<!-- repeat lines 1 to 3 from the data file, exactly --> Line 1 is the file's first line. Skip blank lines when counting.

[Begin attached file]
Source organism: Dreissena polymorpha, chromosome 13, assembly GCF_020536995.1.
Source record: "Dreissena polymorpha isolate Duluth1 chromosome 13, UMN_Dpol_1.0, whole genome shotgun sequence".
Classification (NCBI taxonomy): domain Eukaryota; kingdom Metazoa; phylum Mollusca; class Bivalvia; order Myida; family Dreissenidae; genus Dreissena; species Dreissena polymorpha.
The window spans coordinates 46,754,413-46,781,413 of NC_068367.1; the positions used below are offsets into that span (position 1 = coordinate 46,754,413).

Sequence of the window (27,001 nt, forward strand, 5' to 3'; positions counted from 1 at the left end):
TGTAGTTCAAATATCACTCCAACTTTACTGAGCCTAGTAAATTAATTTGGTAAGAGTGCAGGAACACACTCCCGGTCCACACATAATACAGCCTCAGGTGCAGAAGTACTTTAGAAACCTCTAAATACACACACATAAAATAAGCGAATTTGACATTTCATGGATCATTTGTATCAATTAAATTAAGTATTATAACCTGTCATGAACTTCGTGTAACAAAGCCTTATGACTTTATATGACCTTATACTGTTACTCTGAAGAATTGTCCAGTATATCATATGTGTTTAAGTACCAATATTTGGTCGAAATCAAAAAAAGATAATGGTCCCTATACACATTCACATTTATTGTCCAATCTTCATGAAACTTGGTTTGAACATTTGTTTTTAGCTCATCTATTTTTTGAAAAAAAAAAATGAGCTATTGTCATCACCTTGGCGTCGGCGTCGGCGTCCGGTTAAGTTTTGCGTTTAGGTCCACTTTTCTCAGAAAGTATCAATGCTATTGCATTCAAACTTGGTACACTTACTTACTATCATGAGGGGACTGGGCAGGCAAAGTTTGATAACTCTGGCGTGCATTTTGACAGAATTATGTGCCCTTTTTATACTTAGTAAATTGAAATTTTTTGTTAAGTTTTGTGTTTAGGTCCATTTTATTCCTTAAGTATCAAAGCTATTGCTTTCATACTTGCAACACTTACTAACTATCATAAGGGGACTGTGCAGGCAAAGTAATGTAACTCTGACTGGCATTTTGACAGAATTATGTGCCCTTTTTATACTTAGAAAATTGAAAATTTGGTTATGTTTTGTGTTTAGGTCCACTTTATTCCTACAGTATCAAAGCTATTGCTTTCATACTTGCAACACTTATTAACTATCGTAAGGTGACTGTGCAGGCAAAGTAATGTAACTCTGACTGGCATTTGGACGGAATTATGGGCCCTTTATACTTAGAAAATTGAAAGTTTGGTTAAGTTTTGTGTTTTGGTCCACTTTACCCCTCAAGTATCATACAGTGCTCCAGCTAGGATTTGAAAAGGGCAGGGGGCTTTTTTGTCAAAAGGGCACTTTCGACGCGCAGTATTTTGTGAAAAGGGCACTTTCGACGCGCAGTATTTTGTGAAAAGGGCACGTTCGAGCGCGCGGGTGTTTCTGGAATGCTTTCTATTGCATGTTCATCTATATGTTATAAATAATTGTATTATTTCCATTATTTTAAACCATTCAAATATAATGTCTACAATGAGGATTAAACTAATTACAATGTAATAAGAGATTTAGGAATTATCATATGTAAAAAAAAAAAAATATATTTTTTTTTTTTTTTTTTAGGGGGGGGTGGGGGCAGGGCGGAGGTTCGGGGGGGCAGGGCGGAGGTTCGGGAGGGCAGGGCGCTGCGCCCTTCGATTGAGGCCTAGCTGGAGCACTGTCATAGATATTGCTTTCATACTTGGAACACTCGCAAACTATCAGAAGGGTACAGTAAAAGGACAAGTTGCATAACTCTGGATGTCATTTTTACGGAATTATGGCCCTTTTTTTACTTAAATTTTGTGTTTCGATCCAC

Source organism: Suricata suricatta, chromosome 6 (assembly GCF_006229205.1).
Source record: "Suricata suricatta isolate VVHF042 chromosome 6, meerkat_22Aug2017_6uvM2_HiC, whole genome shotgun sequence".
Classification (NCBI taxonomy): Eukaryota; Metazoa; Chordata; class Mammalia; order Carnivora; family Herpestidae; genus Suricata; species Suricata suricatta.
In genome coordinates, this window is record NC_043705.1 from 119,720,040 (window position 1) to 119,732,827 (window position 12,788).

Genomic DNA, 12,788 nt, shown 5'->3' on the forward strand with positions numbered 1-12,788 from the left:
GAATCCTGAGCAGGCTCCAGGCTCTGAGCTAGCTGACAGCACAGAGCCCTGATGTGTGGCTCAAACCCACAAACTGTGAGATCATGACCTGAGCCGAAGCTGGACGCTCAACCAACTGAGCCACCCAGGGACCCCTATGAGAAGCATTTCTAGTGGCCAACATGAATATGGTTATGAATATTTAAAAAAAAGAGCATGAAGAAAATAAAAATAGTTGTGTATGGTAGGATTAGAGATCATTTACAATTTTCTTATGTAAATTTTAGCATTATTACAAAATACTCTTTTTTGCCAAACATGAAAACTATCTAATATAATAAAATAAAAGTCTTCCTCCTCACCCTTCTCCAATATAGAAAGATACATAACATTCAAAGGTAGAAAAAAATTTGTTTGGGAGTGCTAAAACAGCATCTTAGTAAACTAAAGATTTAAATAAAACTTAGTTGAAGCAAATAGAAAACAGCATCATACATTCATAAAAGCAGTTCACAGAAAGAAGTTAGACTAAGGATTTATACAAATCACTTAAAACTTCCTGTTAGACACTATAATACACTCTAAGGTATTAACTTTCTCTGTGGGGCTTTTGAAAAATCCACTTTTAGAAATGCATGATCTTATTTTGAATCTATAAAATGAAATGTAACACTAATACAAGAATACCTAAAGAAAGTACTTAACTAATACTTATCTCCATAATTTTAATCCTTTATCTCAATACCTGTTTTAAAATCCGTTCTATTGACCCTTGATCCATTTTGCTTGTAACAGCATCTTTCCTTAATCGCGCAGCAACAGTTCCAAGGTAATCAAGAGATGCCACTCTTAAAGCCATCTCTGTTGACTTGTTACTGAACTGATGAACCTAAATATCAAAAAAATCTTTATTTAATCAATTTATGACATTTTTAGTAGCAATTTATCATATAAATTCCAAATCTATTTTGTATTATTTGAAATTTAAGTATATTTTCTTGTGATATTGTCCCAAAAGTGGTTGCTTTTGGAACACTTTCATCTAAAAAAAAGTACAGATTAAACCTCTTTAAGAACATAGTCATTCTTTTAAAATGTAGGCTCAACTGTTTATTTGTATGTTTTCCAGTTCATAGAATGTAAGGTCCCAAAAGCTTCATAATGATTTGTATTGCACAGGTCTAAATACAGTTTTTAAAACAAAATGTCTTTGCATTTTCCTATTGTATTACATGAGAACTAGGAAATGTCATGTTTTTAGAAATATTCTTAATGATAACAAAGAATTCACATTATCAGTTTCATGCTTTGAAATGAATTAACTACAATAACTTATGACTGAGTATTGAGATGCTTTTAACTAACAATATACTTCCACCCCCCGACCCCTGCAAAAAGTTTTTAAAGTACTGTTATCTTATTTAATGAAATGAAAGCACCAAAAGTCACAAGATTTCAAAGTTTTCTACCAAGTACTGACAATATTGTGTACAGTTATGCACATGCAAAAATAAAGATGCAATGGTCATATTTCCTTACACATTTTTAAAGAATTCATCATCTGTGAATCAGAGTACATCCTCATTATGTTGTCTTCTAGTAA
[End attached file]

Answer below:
Source organism: Dreissena polymorpha, chromosome 13, assembly GCF_020536995.1.
Source record: "Dreissena polymorpha isolate Duluth1 chromosome 13, UMN_Dpol_1.0, whole genome shotgun sequence".
Classification (NCBI taxonomy): domain Eukaryota; kingdom Metazoa; phylum Mollusca; class Bivalvia; order Myida; family Dreissenidae; genus Dreissena; species Dreissena polymorpha.